• Although the picture shows beef I did not get the impression that I have to give up vegetarianism in order to get iron. As for celtchic's comment, ranking foods in order of iron content isn't the whole picture. Meat sources of iron are heme-iron, a more readily-absorbed form of iron. The vegetable sources are non-heme iron, which are less easily absorbed but still healthy. As previous posters wrote, vitamin C can enhance absorption, and other factors can block absorption (phytates like in leafy greens, tannins in tea, and other factors). Iron supplementation should be individualized, like the article says - talk to your doctor before starting supplementation.
  • Why does every article on iron show a slab of beef? Beef is low in iron compared to so many other options! This isnt a vegetarian comment, beef as the poster child for iron is just totally wrong! Check out worlds healthiest foods : and look look up iron, you'll be losing out if you rely on beef.

    Top options:
    Collard greens
    Blackstrap mollasses
    Sesame seeds

    I recently wanted to donate blood so I didnít exercise, ate beef and drank lots of water that day. I thought that was enough since I had donated blood before. Well, I was denied because I had low red blood cell or not enough hemoglobin in my blood. It was due to an iron deficiency. I was instructed to eat more grains and beef for at least 2 weeks before trying again. So having a healthy iron diet will help you and others. Be healthy for everyone, you never know.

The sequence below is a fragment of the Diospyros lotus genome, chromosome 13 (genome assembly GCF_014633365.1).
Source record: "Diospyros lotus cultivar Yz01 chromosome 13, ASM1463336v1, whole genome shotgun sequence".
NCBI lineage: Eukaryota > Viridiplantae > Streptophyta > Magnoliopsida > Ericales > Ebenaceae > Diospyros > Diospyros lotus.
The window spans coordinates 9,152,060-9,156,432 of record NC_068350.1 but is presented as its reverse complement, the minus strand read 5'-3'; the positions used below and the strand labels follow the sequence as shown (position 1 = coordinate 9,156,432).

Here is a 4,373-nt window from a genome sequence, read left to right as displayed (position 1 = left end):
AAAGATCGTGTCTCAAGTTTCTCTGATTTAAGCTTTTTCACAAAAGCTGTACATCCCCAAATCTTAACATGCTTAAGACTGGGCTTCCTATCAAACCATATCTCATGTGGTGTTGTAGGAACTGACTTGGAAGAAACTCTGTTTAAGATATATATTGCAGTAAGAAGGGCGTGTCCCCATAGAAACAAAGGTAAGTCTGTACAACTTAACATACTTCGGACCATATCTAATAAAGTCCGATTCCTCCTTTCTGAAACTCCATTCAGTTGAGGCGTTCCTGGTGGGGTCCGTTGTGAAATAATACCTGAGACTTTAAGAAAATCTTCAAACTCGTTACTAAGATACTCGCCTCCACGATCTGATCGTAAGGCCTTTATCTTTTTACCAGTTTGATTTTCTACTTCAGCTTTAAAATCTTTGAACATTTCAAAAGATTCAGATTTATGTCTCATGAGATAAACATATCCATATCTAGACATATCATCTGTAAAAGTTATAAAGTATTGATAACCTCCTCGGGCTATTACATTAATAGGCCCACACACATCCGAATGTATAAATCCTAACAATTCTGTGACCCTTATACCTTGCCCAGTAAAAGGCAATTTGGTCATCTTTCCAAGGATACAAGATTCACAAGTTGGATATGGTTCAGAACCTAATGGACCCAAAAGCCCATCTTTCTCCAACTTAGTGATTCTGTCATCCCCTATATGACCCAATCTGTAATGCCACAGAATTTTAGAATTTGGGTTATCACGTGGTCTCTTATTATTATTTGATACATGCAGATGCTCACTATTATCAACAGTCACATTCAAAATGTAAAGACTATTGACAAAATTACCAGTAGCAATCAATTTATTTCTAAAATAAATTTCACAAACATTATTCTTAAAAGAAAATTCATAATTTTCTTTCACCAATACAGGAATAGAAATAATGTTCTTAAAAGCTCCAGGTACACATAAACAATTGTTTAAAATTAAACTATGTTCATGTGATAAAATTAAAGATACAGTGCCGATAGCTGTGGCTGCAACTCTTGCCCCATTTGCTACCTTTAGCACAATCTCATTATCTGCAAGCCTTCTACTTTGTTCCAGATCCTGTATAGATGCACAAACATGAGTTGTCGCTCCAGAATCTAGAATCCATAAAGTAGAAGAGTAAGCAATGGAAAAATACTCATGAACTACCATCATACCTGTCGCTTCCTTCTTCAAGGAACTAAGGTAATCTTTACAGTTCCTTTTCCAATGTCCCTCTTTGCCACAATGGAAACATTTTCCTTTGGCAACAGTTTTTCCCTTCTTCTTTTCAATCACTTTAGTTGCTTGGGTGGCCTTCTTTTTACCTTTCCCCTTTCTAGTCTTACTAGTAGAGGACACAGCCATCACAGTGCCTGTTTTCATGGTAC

• Iron is good, but I think we can get it naturally. We can get if from spinach and legumes, grains etc. I recently watched Dr. Bernard on the Dr. Oz show regarding supplements with added 'metals' and it was an eye opener! Just search for Dr. Bernard on the Dr. Oz show regarding Alzheimer's. I am on a Vegan Challenge right now and love it! Didn't think I would and I add in nutritional yeast to soups or as a cheese substitute as some of the nutritional yeasts have B vitamins, which help my energy levels and if I want to get really crazy, I just take a low dose B-12 supplement. (Nothing like 5000% because that's a lot!)